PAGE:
Look no further than events in Europe to see how far Russia will go to upset the democratic process in other nations.
t is clear, at this point, that some measure of Russian interference into the 2016 U.S. Election occurred. This interference included a series of falsified news articles and posts, in addition to the hacking and dissemination of emails pertaining to the Democratic National Convention.
Many details about the level of involvement from those in the Trump campaign are still unknown. Yet regardless of how large and lasting this event ultimately is to the U.S., it represents only a portion of a broader Russian campaign to destabilize the West.
In many European countries, this push by Russia has involved much more dramatic actions. Russia is suspected to have attempted to hack French presidential candidates, spied on Danish officials, and interfered with voting registration in the UK. All of these came in the form of cyber attacks, similar to those suspected to have occurred in the U.S.. Though the use of cyber attacks, Russia has achieved a newfound level of reach.
In Montenegro last year, a long period of cyber espionage and fake news culminated in the planning of an election-day armed coup, thankfully prevented at nearly the eleventh hour. Although the concept that Russia may have affected the recent U.S. election is certainly unsettling, it would appear that the means used have been drastically more severe elsewhere.
It stands to reason, of course, that Russia would be willing to push further in Europe. After all, success in these countries offers a higher reward. While pushing the U.S. into a more nationalist, isolationist mindset may hold real benefits for Russia in terms of degrading NATO cooperation, success in Europe, especially eastern Europe, could have tangible, physical benefits; the plot for Montenegro was devised after a refusal to allow Russia to use Montenegrin ports.
Placing pro-Russia candidates in office in Europe will not only directly push European institutions apart but could simultaneously boost Russia’s standing in absolute terms as well. Furthermore, in Eastern Europe, it is less risky for Russia to push hard for the changes in leadership that they wish to see. Yet that is not to say that the Montenegrin case is a one-off event. This should serve as a warning of how far Russia is willing to go in its quest to interrupt Western democracy.
It is a warning that many European nations have heeded, both with increased awareness and with active suppression. Different EU countries employ different tactics, ranging from changing campaign norms to actively teaching schoolchildren how to recognize foreign propaganda. Some citizens, dubbing themselves “elves,” work to oust Russian-employed trolls. The EU itself has created a task force to identify and catalog instances of fake elections news. Furthermore, many states have put pressure on social media companies to suppress accounts seeking to spread falsehoods or sway impressionable voters, with some successes. All across the continent, states are employing increasingly direct measures of fending off Russian interference.
Here, by contrast, the administration has actively impeded such increased vigilance. Regardless of whether any in the Trump campaign colluded or cooperated with Russian forces during the election, their actions since then have done nothing to promote the increased clarity seen in Europe and have done much to increase confusion to allow more space for further Russian propagandizing.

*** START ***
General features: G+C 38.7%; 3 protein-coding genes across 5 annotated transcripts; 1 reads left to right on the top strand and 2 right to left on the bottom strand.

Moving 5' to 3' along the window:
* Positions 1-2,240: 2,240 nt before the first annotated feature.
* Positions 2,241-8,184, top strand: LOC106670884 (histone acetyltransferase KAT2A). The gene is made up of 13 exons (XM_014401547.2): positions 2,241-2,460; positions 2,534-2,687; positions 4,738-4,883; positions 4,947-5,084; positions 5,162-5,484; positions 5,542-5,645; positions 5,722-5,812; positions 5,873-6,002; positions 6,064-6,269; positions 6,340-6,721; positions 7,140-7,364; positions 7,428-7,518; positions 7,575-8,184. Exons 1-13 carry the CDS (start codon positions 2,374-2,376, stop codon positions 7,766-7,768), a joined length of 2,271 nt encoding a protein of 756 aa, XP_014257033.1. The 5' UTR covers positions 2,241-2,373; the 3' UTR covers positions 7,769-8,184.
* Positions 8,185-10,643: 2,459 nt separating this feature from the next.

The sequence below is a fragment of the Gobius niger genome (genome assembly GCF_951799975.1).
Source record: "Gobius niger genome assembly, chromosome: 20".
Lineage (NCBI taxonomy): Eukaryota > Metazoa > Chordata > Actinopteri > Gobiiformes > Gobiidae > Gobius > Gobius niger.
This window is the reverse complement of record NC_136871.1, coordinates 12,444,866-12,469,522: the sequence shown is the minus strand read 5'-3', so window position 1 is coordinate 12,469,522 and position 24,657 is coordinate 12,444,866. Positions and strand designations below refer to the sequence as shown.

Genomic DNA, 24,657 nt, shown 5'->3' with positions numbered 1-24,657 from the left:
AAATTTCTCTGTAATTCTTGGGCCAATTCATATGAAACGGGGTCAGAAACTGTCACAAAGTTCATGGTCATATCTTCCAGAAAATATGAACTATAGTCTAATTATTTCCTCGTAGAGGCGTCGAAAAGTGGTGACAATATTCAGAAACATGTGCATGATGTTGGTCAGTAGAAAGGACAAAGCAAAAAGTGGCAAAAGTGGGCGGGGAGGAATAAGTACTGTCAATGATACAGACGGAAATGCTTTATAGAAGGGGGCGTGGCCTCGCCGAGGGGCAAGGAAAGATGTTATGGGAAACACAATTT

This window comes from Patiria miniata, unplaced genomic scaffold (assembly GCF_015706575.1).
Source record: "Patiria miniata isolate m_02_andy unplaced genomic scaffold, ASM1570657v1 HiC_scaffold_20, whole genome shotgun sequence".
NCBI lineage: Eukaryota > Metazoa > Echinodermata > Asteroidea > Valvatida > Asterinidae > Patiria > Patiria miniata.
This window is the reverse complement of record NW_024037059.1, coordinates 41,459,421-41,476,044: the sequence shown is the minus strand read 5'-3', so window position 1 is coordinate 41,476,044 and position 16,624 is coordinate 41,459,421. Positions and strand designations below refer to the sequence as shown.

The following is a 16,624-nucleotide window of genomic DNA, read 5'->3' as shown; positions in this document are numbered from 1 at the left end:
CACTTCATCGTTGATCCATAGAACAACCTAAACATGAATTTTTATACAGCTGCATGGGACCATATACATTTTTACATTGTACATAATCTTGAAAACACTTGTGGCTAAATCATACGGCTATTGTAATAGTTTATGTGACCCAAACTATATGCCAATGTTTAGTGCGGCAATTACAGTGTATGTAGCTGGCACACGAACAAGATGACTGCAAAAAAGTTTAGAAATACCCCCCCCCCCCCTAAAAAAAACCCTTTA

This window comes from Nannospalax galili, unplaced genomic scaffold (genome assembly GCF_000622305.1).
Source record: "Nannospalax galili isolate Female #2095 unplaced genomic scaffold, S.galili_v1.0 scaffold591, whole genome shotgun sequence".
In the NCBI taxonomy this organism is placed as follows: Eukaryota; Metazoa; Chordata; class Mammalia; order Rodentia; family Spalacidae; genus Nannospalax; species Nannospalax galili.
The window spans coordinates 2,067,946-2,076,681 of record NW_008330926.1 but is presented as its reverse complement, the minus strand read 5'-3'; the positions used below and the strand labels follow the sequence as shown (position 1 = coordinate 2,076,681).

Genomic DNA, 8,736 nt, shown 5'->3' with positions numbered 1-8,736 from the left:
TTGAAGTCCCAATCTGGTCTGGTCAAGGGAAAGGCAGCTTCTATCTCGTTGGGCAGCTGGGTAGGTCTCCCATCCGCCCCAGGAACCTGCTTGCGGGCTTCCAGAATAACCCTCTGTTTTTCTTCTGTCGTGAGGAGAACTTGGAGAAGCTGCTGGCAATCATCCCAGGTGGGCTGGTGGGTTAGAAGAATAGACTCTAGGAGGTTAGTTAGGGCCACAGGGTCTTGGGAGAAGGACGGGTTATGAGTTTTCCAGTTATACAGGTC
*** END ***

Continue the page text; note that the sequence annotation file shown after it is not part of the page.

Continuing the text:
Rather than taking measures to increase the visibility of Russian-sponsored fake news, the administration has instead applied this term as an epithet toward reputable news agencies that refuse to ideologically align with the president. This has increased the ability of Russian propaganda to masquerade as legitimate fact, as mainstream sources are questioned and eyes move to more disparate, ideologically focused media. Rather than take action to limit the effectiveness of social media as a vector for the spread of these falsehoods, our president has increasingly relied on these platforms as his preferred mode of communication, furthering their stature. And investigations into how far Russian interference could have reached here have faced opposition at every turn.
In Europe, Russian interference is not new. Europeans have greater experience dealing with this threat. They have recognized that active measures to educate the public and suppress false information are necessary to combat it. Here, however, this Russian informational threat is much more unknown.
Investigations into what happened last year must continue, yet we must also recognize that this tactic, having been met with success (through confusion and increased partisanship, regardless of its true effect on the election results) is likely to continue. Deducing exactly what happened last year is imperative, yet it is only part of what we must do. We must focus also on the future, and work to diminish the effectiveness of this tactic. In doing this, we would be well served to copy the European example. This will not be easy.
Whether those currently in power helped to perpetrate this threat or not, it did undeniably benefit them, and it is unlikely that our current administration will take steps to limit further Russian moves. We must take this on ourselves, and learn to recognize and steel ourselves against inflammatory false stories. We must work to pressure the organizations that bring us our news to be more discerning in what they promote.
Public participation has never been stronger. Aiming a portion of this pressure at suppressing the actions of the Russian government as well as our own is a critical step. We can resist the actions of this administration now but diverting some of this agitation toward protecting our electoral and journalistic traditions is key to ensuring a stable, progressive, and cooperative future for America.